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Yanna McIntosh stars as Désirée Armfeldt and Ben Carlson as Fredrik Egerman in Stephen Sondheim’s A Little Night Music at the Stratford Festival.David Hou

If you're a fan of Stephen Sondheim the composer, not just Stephen Sondheim the lyricist, then director Gary Griffin's new production of A Little Night Music at the Stratford Festival is absolutely unmissable.

Set in Sweden around 1900, this 1973 musical comedy about three intertwined pairs of lovers features one of Sondheim's most complex and pleasing scores. All the songs are in triple time and fit into the play's time period – so, waltzes, but also sarabandes, mazurkas and even a gigue.

A Little Night Music opens with a very unusual musical gambit – a vocal overture featuring a five-person chorus of singers vocalizing and singing snatches of lyrics along with the orchestra, foreshadowing the story and songs to come. (Sean Arbuckle, Barbara Fulton, Ayrin Mackie, Stephen Patterson and Jennifer Rider-Shaw perform it – and later musical interjections on the nature of love and marriage – with the right mix of euphony and irony.) But this is followed by an exquisite bit of counterpoint, a really bravura beginning to the show – three songs that introduce three main characters and eventually turn into one tune.

In Now, lawyer Fredrik Egerman (Ben Carlson) enumerates his frustrations at having yet to have consummated his 11-month marriage to his second wife, 18-year-old Anne. Then, in Later, Fredrik's brooding son Henrik (a deliciously deadpan Gabriel Antonacci) sings about the irritation of being merely tolerated. Finally, in Soon, Anne (Alexis Gordon) examines her nervousness about being married to an older man.

When these solos merge into a trio, it's glorious – but I'd never before had the opportunity to appreciate it live in its full gloriousness before. When the Shaw Festival did the show in 2008, it was with a five-person band. And even Trevor Nunn's revival on Broadway in 2009 had an orchestra of just eight members – stars such as Catherine Zeta-Jones and Angela Lansbury no doubt eating into the music budget.

Here in Stratford, however, director of music Franklin Brasz is conducting 19 musicians through Jonathan Tunick's original orchestrations – and the sound is so sumptuous that at times tears came to my eyes. For those who care about the musical part of musical theatre, the Stratford Festival has become a must-visit destination; few other places can afford, or are willing to pay for, this sound these days.

But what of the theatre part? A Little Night Music features many of Stratford's best actors from both its musical and classical companies – leading to a mix of acting styles that sometimes feels complementary, but occasionally clashing.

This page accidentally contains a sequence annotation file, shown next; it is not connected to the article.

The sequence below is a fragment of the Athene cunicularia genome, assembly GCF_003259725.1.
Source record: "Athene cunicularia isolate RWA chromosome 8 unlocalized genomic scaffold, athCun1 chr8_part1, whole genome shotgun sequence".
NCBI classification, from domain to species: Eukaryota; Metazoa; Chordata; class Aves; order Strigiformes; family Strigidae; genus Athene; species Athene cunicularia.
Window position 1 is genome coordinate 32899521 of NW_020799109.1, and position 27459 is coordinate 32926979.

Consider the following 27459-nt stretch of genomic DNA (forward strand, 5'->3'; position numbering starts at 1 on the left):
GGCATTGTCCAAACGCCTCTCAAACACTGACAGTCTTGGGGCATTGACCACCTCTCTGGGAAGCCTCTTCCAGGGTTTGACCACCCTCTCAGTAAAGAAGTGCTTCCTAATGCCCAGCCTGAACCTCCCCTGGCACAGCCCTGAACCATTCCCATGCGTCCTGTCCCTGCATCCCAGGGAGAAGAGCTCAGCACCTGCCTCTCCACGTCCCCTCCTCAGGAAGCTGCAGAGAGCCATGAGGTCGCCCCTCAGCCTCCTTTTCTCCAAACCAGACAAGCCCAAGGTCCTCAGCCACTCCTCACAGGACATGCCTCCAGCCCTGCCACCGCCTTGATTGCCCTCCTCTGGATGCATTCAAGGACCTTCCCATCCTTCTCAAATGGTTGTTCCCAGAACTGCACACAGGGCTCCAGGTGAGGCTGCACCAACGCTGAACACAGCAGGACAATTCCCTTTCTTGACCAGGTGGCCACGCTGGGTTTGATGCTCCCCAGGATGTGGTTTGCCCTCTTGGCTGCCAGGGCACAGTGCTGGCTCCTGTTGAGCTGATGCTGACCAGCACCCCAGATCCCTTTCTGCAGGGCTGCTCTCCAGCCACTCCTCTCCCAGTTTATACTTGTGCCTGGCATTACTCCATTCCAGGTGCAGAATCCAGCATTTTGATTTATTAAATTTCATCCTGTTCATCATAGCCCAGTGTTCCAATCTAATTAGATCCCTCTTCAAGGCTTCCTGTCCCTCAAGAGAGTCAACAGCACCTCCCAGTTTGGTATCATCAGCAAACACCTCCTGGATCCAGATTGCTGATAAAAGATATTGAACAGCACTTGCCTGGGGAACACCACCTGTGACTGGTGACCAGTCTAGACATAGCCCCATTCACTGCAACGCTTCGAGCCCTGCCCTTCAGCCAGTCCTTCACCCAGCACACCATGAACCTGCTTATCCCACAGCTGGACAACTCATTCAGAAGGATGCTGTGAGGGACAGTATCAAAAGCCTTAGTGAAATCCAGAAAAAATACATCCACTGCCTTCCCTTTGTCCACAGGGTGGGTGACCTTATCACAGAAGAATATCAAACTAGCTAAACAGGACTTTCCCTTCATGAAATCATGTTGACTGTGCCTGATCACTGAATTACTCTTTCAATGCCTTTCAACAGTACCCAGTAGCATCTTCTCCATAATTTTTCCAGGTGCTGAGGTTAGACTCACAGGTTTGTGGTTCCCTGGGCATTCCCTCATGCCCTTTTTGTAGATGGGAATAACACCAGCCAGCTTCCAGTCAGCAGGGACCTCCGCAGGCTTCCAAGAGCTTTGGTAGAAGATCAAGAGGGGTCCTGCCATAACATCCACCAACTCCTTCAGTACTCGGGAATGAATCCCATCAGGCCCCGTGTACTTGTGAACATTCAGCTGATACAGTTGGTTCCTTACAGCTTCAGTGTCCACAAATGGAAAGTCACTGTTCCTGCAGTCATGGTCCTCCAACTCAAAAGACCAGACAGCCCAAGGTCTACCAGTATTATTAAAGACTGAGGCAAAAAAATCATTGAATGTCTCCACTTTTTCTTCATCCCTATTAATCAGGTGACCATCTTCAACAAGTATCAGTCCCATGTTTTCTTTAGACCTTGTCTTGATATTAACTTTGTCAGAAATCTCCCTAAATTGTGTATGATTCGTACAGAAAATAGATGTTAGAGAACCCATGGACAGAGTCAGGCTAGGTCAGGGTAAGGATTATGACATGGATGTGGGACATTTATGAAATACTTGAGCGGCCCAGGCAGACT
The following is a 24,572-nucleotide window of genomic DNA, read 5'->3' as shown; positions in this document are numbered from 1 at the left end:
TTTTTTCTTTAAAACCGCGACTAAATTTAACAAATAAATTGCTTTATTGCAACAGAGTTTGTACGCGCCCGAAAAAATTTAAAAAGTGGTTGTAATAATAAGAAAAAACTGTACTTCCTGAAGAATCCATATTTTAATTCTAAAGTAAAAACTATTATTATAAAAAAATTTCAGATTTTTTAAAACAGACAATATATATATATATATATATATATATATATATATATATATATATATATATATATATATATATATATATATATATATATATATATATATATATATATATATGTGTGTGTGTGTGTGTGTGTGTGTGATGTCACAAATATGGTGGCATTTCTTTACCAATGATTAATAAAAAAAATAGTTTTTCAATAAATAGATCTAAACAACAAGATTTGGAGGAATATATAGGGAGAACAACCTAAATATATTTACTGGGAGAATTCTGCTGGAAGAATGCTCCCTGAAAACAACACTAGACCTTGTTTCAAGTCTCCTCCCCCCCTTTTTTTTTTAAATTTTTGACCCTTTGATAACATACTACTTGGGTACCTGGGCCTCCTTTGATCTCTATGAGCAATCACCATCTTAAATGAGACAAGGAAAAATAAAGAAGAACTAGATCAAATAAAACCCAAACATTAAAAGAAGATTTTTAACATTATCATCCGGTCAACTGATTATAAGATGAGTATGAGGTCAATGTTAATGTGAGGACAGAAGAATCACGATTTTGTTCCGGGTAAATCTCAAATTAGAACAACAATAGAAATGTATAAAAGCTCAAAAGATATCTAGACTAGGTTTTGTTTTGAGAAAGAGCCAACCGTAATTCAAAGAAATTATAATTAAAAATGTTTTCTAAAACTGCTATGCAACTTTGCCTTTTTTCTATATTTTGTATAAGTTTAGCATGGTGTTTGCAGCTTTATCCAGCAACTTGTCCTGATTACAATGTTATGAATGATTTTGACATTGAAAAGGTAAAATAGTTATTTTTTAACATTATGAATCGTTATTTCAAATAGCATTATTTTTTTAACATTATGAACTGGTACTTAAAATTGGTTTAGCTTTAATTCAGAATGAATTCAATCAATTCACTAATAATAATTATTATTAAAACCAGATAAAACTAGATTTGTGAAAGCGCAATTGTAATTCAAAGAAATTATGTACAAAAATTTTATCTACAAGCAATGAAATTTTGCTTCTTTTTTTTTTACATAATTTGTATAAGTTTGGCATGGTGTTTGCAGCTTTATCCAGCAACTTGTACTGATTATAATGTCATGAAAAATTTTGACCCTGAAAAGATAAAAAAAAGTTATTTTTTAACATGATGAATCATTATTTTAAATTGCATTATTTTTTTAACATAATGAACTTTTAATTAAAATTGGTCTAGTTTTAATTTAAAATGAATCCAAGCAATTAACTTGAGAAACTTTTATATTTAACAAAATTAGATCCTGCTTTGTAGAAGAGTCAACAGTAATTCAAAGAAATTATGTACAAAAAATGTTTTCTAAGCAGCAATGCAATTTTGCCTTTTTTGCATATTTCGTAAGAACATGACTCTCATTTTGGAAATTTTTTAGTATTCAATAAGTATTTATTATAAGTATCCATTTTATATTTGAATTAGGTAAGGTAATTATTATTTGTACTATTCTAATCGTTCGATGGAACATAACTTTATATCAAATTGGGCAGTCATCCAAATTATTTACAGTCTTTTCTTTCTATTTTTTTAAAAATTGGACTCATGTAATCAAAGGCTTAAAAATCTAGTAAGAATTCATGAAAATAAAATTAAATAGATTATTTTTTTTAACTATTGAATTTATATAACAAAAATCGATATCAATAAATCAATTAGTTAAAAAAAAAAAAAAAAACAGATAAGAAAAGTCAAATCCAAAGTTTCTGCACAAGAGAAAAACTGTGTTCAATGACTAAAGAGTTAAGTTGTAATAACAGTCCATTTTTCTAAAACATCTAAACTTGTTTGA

The plot builds to a weekend at the country home of the elderly Madame Armfeldt (Rosemary Dunsmore, perhaps too young for the part, definitely too sprightly) – mother of the stage actress Desirée (Yanna McIntosh).

Desirée's two lovers, Fredrik and Count Carl-Magnus (Juan Chioran), show up with their wives in tow. Fredrik has been invited as part of Desirée's plot to win him away from his too-young wife, while the militaristic and misogynist Count Carl-Magnus has crashed as part of a plot by his wife, Charlotte (Cynthia Dale), and Anne to keep their husbands to themselves.

Carlson and Chioran provide the most sure-footed comic performances of the evening – the former thanks to well-deployed wit, the latter due to perfectly wielded witlessness. I could have watched them face off all night.

As Desirée, McIntosh also demonstrates a good sense of comic timing – and is quite moving when showing her vulnerability in the musical's most famous song, Send in the Clowns. She acts better than she sings, definitely, but then Sondheim wrote the song for a non-singer.

Hugh Wheeler's book and Sondheim's lyrics combine romanticism with sophisticated cynicism – but there are also some seriously sexy moments here too, thanks to the chemistry between young actors such as Antonacci, Gordon, Matt Alfano as a servant named Frid and Sara Farb as the maid Petra. Farb delivers a particularly delicious performance of her big song, The Miller's Son, that in a weaker production you'd say stole the show.

On an oddly industrial set by Debra Hanson, Griffin's production doesn't perfectly nail the comedy due to an unevenness in where it is pitched. While the men send up men quite brilliantly, the women are hit and miss. In the cases of Gordon and Dale, in particular, there are moments where they seem to be playing characters – and others where they go so broad as to turn into caricature. Griffin's directorial hand seems to blame – he's added in bits of business here and there that seem better suited to farce than comedy of manners and undermine most of the actors at some time.

And yet, if the comedic heights of Griffin's production don't quite match the musical ones, Stratford has still crafted a must-hear night of music and drama that provides big, not little, pleasure.

A Little Night Music continues at Stratford's Avon Theatre until Oct. 23 (

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